Chicago's new interactive portal for residents has sparked online debate over whether to keep various citywide monuments standing.
Partnering with the Department of Cultural Affairs and Special Events, Chicago Public Schools and the Chicago Park District, city officials launched the Chicago Monuments Project website, beginning the program's public engagement phase.
Residents have until April to voice their opinions on Chicago's monumental sculptures, artworks and commemorative plaques on the public way, as well as city parks, selected by an advisory committee for further review.
"This project is a powerful opportunity for us to come together as a city to assess the many monuments and memorials across our neighborhoods and communities—to face our history and what and how we memorialize that history," Mayor Lori Lightfoot said.
Lightfoot added that given the events over the past year, particularly last summer, it is essential that Chicago residents join the conversation around making changes.
"This project is about more than a single statue or mural, it’s about channeling our city's dynamic civic energy to permanently memorialize our shared values, history and heritage as Chicagoans in an open and democratic way," she said.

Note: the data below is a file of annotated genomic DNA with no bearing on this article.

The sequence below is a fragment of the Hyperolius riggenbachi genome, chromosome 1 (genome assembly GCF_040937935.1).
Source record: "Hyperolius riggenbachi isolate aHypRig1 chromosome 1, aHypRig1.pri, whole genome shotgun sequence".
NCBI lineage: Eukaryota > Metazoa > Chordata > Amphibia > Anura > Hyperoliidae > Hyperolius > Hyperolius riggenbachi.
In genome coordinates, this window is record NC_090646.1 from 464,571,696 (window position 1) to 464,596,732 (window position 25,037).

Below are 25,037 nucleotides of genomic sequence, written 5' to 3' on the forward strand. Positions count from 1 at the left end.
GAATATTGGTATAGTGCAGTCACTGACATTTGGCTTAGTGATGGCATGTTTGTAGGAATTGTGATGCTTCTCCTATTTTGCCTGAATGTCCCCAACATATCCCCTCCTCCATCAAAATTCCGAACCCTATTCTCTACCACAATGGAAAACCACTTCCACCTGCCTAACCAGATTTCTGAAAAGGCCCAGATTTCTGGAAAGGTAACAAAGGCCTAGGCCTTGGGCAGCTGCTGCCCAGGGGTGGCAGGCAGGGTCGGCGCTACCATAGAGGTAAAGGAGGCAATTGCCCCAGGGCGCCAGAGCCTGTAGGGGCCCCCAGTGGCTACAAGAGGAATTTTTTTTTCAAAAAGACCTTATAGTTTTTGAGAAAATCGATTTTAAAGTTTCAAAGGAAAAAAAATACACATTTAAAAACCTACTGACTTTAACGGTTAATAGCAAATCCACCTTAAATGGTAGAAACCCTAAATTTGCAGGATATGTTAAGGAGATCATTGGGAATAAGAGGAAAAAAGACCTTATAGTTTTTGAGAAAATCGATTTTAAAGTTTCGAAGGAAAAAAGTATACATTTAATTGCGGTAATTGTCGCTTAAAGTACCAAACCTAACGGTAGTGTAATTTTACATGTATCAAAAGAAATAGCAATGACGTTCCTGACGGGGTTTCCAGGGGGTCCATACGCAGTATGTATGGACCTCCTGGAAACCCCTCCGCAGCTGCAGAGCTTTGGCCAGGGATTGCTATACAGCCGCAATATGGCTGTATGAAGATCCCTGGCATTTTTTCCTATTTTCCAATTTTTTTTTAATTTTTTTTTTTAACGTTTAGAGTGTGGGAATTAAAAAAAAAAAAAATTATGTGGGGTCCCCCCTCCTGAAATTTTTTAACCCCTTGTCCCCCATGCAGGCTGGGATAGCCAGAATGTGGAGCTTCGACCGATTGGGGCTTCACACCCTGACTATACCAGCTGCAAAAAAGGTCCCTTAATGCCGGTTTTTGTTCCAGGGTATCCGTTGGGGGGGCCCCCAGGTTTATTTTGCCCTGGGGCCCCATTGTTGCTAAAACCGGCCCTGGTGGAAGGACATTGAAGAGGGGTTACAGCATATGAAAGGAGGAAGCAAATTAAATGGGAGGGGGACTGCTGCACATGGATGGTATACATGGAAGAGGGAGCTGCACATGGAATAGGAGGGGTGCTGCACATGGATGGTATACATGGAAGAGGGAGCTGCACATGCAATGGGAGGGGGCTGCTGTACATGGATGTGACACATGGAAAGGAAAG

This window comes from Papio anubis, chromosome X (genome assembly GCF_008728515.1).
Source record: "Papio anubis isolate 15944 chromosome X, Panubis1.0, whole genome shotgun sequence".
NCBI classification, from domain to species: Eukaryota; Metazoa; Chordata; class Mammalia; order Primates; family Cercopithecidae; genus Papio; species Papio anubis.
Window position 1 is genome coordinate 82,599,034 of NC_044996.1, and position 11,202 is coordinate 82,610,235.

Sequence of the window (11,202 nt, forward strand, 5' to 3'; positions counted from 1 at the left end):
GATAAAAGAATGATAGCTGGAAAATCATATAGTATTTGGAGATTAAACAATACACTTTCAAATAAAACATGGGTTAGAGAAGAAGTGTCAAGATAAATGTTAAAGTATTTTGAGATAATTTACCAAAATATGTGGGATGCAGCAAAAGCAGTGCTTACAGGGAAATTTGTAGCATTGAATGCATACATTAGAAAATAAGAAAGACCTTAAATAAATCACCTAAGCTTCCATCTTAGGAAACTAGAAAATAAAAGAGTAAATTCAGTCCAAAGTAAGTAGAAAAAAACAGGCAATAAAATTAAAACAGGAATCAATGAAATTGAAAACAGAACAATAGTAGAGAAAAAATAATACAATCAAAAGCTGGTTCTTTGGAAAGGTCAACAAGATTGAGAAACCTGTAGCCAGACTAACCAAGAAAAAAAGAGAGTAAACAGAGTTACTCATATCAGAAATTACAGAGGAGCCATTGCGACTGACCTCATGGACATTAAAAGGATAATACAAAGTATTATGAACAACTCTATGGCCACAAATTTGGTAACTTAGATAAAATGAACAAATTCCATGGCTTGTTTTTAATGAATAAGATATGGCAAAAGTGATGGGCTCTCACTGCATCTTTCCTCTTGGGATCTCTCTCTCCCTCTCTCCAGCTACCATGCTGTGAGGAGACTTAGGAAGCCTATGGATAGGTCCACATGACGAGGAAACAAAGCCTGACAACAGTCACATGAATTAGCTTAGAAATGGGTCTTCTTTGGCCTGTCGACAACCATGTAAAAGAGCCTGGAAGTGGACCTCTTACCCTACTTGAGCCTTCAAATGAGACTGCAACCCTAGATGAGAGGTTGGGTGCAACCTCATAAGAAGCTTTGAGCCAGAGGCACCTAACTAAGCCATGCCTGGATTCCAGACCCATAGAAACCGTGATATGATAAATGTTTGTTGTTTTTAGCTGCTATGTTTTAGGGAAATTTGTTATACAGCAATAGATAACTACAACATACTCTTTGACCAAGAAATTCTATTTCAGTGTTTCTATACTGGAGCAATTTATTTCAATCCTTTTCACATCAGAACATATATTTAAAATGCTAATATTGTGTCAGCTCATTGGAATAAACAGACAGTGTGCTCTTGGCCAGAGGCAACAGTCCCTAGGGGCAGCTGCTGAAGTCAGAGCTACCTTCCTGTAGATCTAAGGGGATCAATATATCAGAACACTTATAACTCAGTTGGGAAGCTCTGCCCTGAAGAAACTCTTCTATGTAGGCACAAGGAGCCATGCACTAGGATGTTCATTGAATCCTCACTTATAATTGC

Joining in on the discussion through Twitter using the #chicagomonuments tag, Chicagoans have already begun to debate whether some monuments should be removed or left standing.
Residents can pre-register to participate in discussions with the Chicago Monuments Project Advisory Committee Members to share more thoughts, according to a release. However, space is limited to 20 community members per session.
Using feedback from the website, meeting discussions and social media responses, city officials said a new framework will be developed that "elevates new ways to memorialize Chicago's true and complete history."
Lightfoot announced the formation of a committee to review citywide monuments in August, there weeks after the removal of statues honoring Christopher Columbus.
The 20-personal panel is tasked with the role of determining which monuments and art on public land will warrant attention, recommend new structures and promote dialogue around Chicago's history.
“This effort is not just about a single statue or mural, but how we create a platform to channel our city’s dynamic civic energy to purposefully reflect our values as Chicagoans and uplift the stories of our city’s residents, particularly when it comes to the permanent memorialization of our history and shared heritage,” Lightfoot said in a statement.